The Colorado Wedding Cake Case and the Supreme Court Ruling

Chuck: Chuck and Kelly. We are joined by our legal analyst, Paul Harding from Martin Harding & Mazzotti. Hey, Paul. How are you?

Paul: Hey. Good morning, Chuck. Good morning, Kelly.

Chuck: So, all right. So this big wedding cake ruling out in Colorado, you know. Even though it was 7-2, it was a so-called narrow ruling because rather than a ruling, and correct me if I’m wrong, that has, you know, wide-sweeping implications, this basically, this ruling affects really just this cake maker, right?

Paul: It does. So we’ve got these big headlines, but when it really comes down to it, the law certainly did not get changed yesterday. Discrimination based on sexual orientation did not change, but it did pertain to this cake-maker you said in Colorado with his custom cakes. He can choose not to sell them, in this case, to a gay couple.

Kelly: So it was my understanding though that they ruled that the Civil Rights Commission of Colorado violated his religious beliefs, but they didn’t necessarily rule that he had to or couldn’t provide cakes because of their religious belief. That was the other, that was the main issue was whether…

Paul: Yes it…

Kelly: Go ahead.

Paul: Yeah. No, you’re right. They really kind of sidestepped it in the sense that they just attacked the Colorado Civil Rights Commission. They said, “Commission, you are hostile towards his religious belief, therefore,” yeah. This is not a sweeping sense that now in essence, this same guy under a different set of fact could be violated again. So they made it to the point where everyone’s kind of standing there waiting for this big decision to come out, what’s it gonna mean, and the answer is, it just means very simple piece of fact to this individual, these individual plaintiffs and defendants.

Chuck: So they were saying that if this Colorado Commission issued its ruling against this cake-maker, the Supreme Court just said, “Hey. You have to consider his religious beliefs before you make any decision.”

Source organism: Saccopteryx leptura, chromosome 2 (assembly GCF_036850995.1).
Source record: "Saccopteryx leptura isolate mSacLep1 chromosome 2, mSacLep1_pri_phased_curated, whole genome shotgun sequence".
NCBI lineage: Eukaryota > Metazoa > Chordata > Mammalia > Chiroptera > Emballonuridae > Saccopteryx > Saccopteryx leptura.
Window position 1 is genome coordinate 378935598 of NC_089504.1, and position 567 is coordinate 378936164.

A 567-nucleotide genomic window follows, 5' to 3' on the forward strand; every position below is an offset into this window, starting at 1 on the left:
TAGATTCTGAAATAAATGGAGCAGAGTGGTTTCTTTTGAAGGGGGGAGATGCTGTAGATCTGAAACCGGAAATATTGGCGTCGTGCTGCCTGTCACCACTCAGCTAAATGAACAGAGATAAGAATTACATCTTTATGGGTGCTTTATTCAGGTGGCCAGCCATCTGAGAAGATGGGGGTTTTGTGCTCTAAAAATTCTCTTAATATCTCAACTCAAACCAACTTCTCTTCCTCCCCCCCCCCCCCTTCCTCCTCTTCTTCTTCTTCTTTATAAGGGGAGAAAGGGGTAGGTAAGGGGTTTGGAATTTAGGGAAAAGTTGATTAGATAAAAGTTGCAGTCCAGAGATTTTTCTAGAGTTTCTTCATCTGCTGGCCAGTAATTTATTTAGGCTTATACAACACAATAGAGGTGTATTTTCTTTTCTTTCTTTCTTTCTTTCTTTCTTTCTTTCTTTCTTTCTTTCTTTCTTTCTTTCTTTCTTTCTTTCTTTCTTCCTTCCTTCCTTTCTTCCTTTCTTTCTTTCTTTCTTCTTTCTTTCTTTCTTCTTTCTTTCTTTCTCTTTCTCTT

Paul: Yeah, and exactly what they did. There’s another case coming up probably in about six months or so. We think they’re gonna take it. It involves a florist, and this does not have this sort of custom feel to it. These are just sort of a bunch of flowers that were ordered for a wedding. The florist would not provide the flowers because it was gonna be a wedding involving a lesbian couple, and that case they think has the makings to make more of a statement and more of a change in the law. And we’ll have to see now how that, if they take the case, and then how that comes down.

Kelly: Now, what does this mean now for Liberty Ridge? Do they have now a potential to revisit their case and say, “Hey, listen. If he doesn’t have to make a cake for a gay couple, we shouldn’t have to open up our farm to wedding ceremonies for gay couples.”

Paul: Sure. Any time you had a decision, and the courts were so careful here to say, “Listen, guys. We are not saying anything more than what happened in this case,” there’s not a lot here for these other groups that have come before them or maybe cases that are pending to say, “Listen. I am exactly like this guy. We have an advantage now.” It was a true sidestep and I think that that’s the way it’s being viewed. I don’t think many people are looking at this as an advantage or disadvantage to their case.

Chuck: The President yesterday said in, unequivocally, “I can pardon myself. I didn’t do anything wrong, but I could theoretically pardon myself.” What do you think? Because I’ve heard legal scholars on both sides said, “Yes he can. No, he can’t.”

Paul: Yeah. Whether you go both sides, every side. So Article II says though that Presidents can pardon other people and it gives the facts, but it never said they can pardon themselves, but it doesn’t say you can’t pardon yourself, right? So scholars are looking at this and saying, “You know, you just, you can’t be judge, jury, and executioner, right? There’s this sort of separation of powers and for a President to be able to do that, it just feels wrong.” But, again, we’re gonna have to see if in fact he did something wrong and if in fact he then attempts to pardon himself, you know. The constitution is silent as to whether a President can do that.

Chuck: Yep. So I know, like, there’s a, the federalist papers say, “No one is above the law,” but by the other token, I’ve seen other attorneys say, “Yeah. The President’s right.” And then I think we’re probably getting to what you said. I saw a Michigan State law professor say, “We’re not really going to know until the Supreme Court takes this up someday.”

Paul: And if he were to do that, I think there would be an impeachment, and then once he’s impeached, then we could see this thing come back around, right? So, I, yeah. I, but it is an interesting tweet and it is something that it really depends on where you come down politically as to how, what your opinion is to whether the President can do this.

Chuck: WGY legal analyst, Paul Harding, Martin, Harding & Mazzotti. 1-800-LAW-1010. Thanks a lot, Paul.

Paul: Okay guys. Thank you.